Tara Feis no more after city cuts it from budget

There won't be a 27th annual Tara Feis festival. (Source: WTOC)
There won't be a 27th annual Tara Feis festival. (Source: WTOC)
Tara Feis was originally planned to be a more family-friendly alternative to the regular St. Patrick's Day festivities. (Source: WTOC)
Tara Feis was originally planned to be a more family-friendly alternative to the regular St. Patrick's Day festivities. (Source: WTOC)

SAVANNAH, GA (WTOC) - One of the longest-tenured festivals in Savannah will not happen this year. The city decided not to fund it in this year's budget.

Tara Feis organizers were gearing up for the 27th annual event when the decision was made.

The decision represented a shift in the way the city will do business going forward. They set their strategic plan, and they want their money in those initiatives.

For 26 years, people of all ages, backgrounds, and religions kicked off St. Patrick Day festivities with Tara Feis. The day was a chance for children to learn about their Irish heritage.

"They feel like that's their day," said organizer, Bernadette Winters.

Winters started the festival in 1991. She said the city asked her to host a more family-friendly event. Truthfully, the Irish-Catholic community had been looking for ways to do that after the revelry surrounding the parade turned into more of a drunken party.

Tommy Brunson has been on the parade committee since 1966 and served as Grand Marshal in 2000. He pointed to the parade in 1976 as the year things hit the bottom.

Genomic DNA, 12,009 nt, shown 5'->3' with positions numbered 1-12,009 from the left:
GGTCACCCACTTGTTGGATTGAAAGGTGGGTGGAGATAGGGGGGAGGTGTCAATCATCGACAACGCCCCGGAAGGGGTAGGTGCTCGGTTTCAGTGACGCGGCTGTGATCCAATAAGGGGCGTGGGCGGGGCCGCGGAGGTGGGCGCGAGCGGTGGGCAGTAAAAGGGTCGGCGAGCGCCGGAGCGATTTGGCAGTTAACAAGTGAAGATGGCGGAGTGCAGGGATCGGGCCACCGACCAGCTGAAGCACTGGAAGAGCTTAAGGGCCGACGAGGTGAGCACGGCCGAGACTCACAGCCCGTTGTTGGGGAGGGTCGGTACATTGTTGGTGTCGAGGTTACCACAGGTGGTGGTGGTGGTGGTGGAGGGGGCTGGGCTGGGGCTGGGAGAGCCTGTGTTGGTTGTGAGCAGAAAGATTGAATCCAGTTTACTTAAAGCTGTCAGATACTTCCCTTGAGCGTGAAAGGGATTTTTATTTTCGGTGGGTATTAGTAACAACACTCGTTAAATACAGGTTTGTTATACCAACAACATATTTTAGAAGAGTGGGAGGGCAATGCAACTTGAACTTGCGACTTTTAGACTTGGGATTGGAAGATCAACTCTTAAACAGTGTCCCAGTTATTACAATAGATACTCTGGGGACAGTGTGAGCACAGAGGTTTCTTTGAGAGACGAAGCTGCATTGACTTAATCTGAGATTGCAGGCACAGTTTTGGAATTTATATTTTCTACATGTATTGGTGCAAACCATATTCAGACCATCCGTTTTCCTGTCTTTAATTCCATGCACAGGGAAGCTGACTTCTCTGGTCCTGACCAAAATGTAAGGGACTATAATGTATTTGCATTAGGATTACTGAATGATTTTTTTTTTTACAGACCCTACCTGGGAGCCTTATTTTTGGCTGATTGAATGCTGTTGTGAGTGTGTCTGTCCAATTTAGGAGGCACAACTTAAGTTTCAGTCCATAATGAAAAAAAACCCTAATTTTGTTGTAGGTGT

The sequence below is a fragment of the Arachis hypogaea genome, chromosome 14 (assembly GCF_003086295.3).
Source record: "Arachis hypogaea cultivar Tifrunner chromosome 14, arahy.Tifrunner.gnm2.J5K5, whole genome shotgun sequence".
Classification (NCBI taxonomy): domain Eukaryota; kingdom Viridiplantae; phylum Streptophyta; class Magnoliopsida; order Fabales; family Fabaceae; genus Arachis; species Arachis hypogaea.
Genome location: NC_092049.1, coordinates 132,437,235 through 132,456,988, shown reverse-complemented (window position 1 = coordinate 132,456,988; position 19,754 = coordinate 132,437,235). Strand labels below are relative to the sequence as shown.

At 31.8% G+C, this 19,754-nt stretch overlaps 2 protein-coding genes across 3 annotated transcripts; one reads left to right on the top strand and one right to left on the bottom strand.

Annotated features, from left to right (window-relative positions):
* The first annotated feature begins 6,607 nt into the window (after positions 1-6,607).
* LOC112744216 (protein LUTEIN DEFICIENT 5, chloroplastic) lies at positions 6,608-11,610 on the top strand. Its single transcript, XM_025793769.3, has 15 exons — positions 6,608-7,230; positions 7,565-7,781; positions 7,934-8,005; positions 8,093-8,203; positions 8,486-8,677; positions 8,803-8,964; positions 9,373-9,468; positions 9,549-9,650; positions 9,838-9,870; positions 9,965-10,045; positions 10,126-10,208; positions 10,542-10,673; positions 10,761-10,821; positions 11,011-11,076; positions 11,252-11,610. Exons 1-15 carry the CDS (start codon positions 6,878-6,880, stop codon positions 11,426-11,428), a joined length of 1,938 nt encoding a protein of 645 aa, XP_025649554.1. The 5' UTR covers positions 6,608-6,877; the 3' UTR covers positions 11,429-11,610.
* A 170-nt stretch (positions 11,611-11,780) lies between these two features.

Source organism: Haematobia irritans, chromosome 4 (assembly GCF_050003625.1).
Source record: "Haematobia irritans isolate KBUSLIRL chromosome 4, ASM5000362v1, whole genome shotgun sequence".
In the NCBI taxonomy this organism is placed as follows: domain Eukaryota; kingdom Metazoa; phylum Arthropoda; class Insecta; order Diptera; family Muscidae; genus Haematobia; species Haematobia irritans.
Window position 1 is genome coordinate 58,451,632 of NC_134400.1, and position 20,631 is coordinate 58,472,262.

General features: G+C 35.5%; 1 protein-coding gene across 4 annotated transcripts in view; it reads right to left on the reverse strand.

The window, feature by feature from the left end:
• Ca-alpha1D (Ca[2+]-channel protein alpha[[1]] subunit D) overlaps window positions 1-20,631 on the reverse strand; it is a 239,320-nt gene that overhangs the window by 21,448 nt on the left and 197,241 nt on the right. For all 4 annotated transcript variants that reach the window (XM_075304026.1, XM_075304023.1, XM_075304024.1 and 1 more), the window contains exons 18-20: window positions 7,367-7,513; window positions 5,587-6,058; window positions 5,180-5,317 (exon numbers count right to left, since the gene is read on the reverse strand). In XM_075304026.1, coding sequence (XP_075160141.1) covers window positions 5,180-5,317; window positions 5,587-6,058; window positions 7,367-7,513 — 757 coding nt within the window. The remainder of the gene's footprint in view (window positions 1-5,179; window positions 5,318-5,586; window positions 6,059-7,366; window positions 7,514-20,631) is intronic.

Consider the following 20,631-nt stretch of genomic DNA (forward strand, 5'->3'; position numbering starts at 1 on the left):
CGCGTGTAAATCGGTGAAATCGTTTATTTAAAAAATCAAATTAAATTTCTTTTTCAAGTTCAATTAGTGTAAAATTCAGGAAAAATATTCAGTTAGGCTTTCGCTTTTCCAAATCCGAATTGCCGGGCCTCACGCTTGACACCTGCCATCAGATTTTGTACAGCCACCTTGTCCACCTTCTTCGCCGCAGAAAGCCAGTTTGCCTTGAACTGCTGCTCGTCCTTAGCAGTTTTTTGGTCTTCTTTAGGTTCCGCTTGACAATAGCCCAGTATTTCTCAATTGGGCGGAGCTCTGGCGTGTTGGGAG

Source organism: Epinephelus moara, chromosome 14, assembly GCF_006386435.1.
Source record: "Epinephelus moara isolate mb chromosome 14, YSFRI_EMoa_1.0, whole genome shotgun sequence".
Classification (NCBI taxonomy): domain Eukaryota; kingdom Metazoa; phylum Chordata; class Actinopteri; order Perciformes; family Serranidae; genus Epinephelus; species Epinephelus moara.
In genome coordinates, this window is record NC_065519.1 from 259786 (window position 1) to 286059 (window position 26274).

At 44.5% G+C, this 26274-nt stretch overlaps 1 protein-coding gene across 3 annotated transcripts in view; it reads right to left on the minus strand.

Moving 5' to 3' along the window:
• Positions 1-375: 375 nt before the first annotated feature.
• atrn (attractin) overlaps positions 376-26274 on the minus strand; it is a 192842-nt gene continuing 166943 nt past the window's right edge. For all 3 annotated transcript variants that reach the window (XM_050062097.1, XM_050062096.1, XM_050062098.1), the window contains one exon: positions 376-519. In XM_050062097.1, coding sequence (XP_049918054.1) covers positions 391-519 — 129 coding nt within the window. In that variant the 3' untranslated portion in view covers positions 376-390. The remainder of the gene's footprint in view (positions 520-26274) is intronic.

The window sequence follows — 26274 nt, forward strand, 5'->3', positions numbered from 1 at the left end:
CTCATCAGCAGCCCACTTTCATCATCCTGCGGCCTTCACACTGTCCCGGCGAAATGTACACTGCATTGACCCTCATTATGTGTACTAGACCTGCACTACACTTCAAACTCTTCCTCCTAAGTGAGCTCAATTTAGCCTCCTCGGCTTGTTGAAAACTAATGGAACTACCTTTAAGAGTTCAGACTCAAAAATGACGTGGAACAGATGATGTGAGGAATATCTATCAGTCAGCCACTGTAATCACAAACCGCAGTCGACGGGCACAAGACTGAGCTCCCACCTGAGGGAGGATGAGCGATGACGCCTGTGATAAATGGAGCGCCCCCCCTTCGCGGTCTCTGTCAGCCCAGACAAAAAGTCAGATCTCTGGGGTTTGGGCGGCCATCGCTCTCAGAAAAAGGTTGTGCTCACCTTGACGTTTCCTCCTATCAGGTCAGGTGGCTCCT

"Absolutely, by far," said Brunson. "It didn't build up to that. It happened, surprised everybody. It happened - boom!"

The Irish community, in partnership with the city, began to create family-friendly events that would honor their ancestors and the Patron Saint of the Irish. Tara Feis was started as a part of that effort, but now the event will end after 26 years.

"I was just disappointed that they're not going to continue it, but as I always say, I don't sit where they sit so I don't know what their reasoning is for it," Winters said.

"It's great. That's where the young children, that's where they get indoctrinated into knowing that they're of Irish descent," Brunson said. "It sets an example for what St. Patrick's Day means to those of us who are of Irish descent."

Winters said she's not mad or angry, rather just sad and disappointed.

"Sad to see it go. Anyway, I'm hoping that maybe down the road they'll reconsider and have some event of this kind because I think it's sorely needed," Winters said.

A city spokeswoman said the decision was made in an effort to align their spending patterns with a strategic plan focused on public safety, poverty reduction, and neighborhood revitalization.

"This is in no way the city of Savannah saying that Tara Feis is not a great event. It is the city of Savannah saying that we can no longer be in the festival business," said City of Savannah Public Information Officer, Michelle Gavin. "The city has to stick with this new strategic plan and really focus on that and commit the funding to those priorities."

"It was a nice event, and we'll miss it sorely," said Winters.

For this year at least, Emmit Park will be empty the Saturday before St. Patrick's Day - a somber realization for many Irish-Catholics.

The city funded and produced the Asian festival and the Tara Feis. Armstrong and Georgia Southern did not apply for funding for the Asian festival this year.

The city is giving money to the Jazz Festival, Savannah Film Festival, Savannah Music Festival, the Savannah Black Heritage Festival, and the Savannah Philharmonic in 2018 because they were at least 50 percent self-funded and identified how their festivals align with the Savannah strategic plan.

Back in the summer, the city manager told everyone applying for funding that the city would not give any money to organizations or festivals that did not raise at least 50 percent of their funding.

The city paid about $60,000 for Tara Feis in the past.

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